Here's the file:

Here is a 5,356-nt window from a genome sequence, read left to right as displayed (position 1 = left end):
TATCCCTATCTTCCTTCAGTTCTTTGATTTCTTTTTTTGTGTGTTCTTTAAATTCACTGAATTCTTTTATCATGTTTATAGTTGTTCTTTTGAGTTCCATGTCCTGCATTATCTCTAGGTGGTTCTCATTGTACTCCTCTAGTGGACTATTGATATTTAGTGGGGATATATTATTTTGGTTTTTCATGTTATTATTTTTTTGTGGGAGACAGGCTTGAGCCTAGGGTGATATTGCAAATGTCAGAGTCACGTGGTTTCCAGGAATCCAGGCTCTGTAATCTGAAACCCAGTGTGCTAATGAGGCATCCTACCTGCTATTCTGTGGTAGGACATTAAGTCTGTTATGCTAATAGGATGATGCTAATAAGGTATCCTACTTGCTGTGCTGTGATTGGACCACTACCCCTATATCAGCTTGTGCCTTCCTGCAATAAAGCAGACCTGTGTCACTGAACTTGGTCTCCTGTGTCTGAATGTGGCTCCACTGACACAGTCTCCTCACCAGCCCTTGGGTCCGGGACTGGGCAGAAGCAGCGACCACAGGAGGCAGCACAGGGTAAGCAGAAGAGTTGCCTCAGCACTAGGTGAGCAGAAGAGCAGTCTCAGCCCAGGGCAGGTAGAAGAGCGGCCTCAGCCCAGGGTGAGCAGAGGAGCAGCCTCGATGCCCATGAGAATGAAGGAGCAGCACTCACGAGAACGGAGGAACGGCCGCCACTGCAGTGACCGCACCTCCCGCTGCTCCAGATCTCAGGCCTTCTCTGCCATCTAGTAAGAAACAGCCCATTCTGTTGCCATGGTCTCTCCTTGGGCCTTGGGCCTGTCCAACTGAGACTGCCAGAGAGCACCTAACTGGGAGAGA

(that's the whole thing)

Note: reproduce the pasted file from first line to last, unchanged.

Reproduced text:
Here is a 5,356-nt window from a genome sequence, read left to right as displayed (position 1 = left end):
TATCCCTATCTTCCTTCAGTTCTTTGATTTCTTTTTTTGTGTGTTCTTTAAATTCACTGAATTCTTTTATCATGTTTATAGTTGTTCTTTTGAGTTCCATGTCCTGCATTATCTCTAGGTGGTTCTCATTGTACTCCTCTAGTGGACTATTGATATTTAGTGGGGATATATTATTTTGGTTTTTCATGTTATTATTTTTTTGTGGGAGACAGGCTTGAGCCTAGGGTGATATTGCAAATGTCAGAGTCACGTGGTTTCCAGGAATCCAGGCTCTGTAATCTGAAACCCAGTGTGCTAATGAGGCATCCTACCTGCTATTCTGTGGTAGGACATTAAGTCTGTTATGCTAATAGGATGATGCTAATAAGGTATCCTACTTGCTGTGCTGTGATTGGACCACTACCCCTATATCAGCTTGTGCCTTCCTGCAATAAAGCAGACCTGTGTCACTGAACTTGGTCTCCTGTGTCTGAATGTGGCTCCACTGACACAGTCTCCTCACCAGCCCTTGGGTCCGGGACTGGGCAGAAGCAGCGACCACAGGAGGCAGCACAGGGTAAGCAGAAGAGTTGCCTCAGCACTAGGTGAGCAGAAGAGCAGTCTCAGCCCAGGGCAGGTAGAAGAGCGGCCTCAGCCCAGGGTGAGCAGAGGAGCAGCCTCGATGCCCATGAGAATGAAGGAGCAGCACTCACGAGAACGGAGGAACGGCCGCCACTGCAGTGACCGCACCTCCCGCTGCTCCAGATCTCAGGCCTTCTCTGCCATCTAGTAAGAAACAGCCCATTCTGTTGCCATGGTCTCTCCTTGGGCCTTGGGCCTGTCCAACTGAGACTGCCAGAGAGCACCTAACTGGGAGAGA